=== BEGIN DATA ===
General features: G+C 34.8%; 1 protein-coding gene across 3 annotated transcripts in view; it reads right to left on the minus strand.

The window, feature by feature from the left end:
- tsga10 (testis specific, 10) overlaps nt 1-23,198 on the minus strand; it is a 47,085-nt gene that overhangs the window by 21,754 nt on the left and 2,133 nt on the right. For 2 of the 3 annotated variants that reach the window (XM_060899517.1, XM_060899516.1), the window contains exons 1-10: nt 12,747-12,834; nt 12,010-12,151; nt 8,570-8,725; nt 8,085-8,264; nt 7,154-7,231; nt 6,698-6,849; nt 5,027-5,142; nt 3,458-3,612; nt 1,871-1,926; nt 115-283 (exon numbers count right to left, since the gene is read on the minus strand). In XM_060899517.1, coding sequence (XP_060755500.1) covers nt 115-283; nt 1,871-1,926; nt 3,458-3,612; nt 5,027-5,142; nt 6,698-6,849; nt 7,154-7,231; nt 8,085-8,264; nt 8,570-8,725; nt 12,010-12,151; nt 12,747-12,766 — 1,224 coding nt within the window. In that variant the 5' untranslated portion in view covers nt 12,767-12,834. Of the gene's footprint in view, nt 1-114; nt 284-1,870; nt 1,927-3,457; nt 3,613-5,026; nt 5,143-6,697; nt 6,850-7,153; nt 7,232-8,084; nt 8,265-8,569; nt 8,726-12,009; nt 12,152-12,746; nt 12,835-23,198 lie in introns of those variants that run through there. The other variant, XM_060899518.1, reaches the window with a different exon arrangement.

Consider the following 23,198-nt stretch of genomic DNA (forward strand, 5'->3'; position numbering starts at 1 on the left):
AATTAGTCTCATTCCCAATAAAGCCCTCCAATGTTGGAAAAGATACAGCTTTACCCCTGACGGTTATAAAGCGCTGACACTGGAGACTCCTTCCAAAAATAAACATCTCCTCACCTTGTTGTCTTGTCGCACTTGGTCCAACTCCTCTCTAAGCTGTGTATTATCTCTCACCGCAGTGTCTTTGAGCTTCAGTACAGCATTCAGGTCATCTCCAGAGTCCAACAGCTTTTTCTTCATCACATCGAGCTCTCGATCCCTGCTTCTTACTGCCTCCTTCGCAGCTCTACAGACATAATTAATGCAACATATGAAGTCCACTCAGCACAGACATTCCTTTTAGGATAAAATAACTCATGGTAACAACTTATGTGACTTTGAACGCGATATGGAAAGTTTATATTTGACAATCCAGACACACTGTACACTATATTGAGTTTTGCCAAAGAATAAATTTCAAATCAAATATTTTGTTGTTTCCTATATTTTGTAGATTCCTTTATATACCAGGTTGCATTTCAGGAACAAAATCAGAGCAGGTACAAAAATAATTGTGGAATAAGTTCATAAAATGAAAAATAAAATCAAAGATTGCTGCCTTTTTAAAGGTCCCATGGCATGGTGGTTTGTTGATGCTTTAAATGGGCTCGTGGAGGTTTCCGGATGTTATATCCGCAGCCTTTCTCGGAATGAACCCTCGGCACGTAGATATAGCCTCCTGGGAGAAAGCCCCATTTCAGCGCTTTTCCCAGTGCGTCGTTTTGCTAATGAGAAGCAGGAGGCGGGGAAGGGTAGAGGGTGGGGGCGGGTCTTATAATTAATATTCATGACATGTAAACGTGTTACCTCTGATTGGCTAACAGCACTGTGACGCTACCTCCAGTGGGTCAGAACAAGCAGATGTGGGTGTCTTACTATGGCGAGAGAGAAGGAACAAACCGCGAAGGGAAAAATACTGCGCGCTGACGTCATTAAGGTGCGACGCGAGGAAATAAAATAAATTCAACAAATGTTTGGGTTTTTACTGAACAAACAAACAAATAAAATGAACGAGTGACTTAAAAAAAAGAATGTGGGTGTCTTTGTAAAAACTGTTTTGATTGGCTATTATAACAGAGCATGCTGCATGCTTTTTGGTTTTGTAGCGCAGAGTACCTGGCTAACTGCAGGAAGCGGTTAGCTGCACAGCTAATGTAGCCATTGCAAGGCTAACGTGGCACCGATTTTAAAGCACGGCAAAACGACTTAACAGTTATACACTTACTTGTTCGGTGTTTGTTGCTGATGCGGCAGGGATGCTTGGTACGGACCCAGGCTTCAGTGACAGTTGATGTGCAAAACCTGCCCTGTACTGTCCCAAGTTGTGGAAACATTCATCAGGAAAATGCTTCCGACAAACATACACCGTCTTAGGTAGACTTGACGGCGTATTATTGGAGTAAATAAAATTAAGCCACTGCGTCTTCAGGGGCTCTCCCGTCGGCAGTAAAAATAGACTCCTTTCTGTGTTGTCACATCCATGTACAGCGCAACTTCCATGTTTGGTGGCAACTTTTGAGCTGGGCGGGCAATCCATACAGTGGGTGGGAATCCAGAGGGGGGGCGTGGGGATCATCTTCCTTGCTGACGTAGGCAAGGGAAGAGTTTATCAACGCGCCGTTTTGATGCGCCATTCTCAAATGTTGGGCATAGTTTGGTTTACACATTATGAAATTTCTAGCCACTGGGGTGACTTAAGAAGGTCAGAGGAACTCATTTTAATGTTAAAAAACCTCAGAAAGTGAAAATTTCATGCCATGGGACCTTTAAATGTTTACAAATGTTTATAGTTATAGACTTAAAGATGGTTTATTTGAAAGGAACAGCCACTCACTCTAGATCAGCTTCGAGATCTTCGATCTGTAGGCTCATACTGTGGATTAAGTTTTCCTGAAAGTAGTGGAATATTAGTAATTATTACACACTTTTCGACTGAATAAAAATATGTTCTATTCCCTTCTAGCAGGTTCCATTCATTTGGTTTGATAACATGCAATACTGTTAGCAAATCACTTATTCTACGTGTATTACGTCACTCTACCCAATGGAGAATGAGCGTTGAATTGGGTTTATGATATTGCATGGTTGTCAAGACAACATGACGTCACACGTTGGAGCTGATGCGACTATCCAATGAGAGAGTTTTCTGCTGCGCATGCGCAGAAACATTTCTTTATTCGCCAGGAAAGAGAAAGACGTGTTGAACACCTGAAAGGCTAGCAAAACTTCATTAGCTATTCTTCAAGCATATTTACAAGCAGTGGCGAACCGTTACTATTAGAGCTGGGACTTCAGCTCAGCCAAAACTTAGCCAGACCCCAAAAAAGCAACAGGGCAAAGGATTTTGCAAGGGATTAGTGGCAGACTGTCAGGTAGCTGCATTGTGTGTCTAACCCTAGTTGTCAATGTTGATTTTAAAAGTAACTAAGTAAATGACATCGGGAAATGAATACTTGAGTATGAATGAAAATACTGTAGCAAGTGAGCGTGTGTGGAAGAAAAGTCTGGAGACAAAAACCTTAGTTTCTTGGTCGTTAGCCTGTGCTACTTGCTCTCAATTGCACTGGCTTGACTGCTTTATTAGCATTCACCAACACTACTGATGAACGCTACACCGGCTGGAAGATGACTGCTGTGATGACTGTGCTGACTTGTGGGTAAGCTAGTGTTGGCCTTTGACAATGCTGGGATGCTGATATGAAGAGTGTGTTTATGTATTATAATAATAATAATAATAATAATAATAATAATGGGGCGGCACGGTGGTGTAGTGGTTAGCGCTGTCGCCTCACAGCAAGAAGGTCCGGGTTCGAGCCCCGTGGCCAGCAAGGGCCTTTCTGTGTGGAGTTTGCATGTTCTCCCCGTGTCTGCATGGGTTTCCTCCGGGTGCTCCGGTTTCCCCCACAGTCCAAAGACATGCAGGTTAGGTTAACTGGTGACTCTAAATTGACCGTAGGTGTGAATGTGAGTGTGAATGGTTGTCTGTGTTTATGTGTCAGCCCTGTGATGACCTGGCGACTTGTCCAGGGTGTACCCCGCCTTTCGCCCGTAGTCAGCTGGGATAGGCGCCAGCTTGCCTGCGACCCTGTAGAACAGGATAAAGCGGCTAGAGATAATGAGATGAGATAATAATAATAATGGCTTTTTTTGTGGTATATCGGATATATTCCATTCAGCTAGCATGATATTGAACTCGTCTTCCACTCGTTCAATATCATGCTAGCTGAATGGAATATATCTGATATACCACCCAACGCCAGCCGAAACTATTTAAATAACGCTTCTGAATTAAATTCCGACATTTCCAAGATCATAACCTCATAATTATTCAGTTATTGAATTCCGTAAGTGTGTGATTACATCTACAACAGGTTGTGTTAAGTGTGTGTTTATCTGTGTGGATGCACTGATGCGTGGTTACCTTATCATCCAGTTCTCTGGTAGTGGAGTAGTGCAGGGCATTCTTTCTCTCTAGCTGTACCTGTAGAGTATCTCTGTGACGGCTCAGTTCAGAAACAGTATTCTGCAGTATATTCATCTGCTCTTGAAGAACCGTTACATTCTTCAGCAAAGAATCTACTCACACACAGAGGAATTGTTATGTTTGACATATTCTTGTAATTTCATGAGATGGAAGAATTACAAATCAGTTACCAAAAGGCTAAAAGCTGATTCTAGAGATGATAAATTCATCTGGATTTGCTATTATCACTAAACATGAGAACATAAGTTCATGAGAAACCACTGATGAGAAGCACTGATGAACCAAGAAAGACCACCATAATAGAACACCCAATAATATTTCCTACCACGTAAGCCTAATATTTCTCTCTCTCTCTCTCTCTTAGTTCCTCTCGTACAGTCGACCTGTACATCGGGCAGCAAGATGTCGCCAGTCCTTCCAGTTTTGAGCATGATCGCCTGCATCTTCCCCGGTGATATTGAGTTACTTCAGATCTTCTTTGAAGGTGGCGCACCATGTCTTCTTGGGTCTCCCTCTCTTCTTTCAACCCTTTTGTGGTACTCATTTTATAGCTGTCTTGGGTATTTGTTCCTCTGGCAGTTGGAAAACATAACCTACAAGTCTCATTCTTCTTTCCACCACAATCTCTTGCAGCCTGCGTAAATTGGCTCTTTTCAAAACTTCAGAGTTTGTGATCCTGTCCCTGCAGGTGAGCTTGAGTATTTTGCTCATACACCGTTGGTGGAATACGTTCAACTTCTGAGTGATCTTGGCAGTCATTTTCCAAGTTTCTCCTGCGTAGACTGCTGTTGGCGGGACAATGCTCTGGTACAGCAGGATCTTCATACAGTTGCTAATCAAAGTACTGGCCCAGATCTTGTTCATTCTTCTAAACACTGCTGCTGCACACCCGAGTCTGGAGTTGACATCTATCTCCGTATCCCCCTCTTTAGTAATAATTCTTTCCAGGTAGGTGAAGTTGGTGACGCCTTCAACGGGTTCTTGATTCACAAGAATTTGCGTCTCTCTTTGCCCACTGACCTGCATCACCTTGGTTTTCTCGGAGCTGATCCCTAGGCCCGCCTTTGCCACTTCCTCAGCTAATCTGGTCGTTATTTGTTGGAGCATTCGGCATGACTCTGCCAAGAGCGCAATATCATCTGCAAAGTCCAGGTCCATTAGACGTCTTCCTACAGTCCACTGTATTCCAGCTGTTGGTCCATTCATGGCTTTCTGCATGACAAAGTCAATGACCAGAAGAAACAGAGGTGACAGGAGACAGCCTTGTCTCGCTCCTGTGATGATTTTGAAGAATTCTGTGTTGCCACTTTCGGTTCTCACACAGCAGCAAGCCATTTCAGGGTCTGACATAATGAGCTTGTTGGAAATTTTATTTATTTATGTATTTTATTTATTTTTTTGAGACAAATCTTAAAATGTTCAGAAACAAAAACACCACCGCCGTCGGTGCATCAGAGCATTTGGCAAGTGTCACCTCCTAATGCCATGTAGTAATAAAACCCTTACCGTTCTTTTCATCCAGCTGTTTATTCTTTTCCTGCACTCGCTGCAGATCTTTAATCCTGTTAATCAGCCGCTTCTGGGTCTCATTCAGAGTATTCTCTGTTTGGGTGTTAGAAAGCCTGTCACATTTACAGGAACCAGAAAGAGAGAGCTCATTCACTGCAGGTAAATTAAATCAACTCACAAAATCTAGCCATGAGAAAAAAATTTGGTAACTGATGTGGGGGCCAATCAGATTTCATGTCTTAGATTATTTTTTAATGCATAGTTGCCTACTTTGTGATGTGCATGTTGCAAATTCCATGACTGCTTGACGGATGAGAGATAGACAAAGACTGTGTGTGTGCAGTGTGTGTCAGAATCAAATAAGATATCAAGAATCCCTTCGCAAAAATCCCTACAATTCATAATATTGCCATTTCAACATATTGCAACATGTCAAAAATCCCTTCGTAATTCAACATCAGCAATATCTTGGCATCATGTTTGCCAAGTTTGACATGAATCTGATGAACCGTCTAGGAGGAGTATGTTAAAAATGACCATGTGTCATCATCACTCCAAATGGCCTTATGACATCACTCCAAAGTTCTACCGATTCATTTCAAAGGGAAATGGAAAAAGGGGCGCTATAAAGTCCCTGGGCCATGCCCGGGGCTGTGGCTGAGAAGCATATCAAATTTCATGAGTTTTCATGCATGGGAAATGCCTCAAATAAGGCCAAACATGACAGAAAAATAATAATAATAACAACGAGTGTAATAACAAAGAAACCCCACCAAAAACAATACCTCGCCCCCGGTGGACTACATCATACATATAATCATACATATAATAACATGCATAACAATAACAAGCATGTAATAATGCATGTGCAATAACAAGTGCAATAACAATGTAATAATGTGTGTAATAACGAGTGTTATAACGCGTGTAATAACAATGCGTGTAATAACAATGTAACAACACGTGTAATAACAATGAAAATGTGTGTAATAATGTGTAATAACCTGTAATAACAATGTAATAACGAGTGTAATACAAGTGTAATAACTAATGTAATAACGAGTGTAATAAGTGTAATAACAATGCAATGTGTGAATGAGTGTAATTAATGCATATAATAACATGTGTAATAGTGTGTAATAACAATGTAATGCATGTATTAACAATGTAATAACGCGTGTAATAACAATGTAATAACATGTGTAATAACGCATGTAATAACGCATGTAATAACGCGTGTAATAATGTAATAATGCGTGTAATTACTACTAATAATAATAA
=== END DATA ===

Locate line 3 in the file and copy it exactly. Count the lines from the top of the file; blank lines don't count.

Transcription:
- tsga10 (testis specific, 10) overlaps nt 1-23,198 on the minus strand; it is a 47,085-nt gene that overhangs the window by 21,754 nt on the left and 2,133 nt on the right. For 2 of the 3 annotated variants that reach the window (XM_060899517.1, XM_060899516.1), the window contains exons 1-10: nt 12,747-12,834; nt 12,010-12,151; nt 8,570-8,725; nt 8,085-8,264; nt 7,154-7,231; nt 6,698-6,849; nt 5,027-5,142; nt 3,458-3,612; nt 1,871-1,926; nt 115-283 (exon numbers count right to left, since the gene is read on the minus strand). In XM_060899517.1, coding sequence (XP_060755500.1) covers nt 115-283; nt 1,871-1,926; nt 3,458-3,612; nt 5,027-5,142; nt 6,698-6,849; nt 7,154-7,231; nt 8,085-8,264; nt 8,570-8,725; nt 12,010-12,151; nt 12,747-12,766 — 1,224 coding nt within the window. In that variant the 5' untranslated portion in view covers nt 12,767-12,834. Of the gene's footprint in view, nt 1-114; nt 284-1,870; nt 1,927-3,457; nt 3,613-5,026; nt 5,143-6,697; nt 6,850-7,153; nt 7,232-8,084; nt 8,265-8,569; nt 8,726-12,009; nt 12,152-12,746; nt 12,835-23,198 lie in introns of those variants that run through there. The other variant, XM_060899518.1, reaches the window with a different exon arrangement.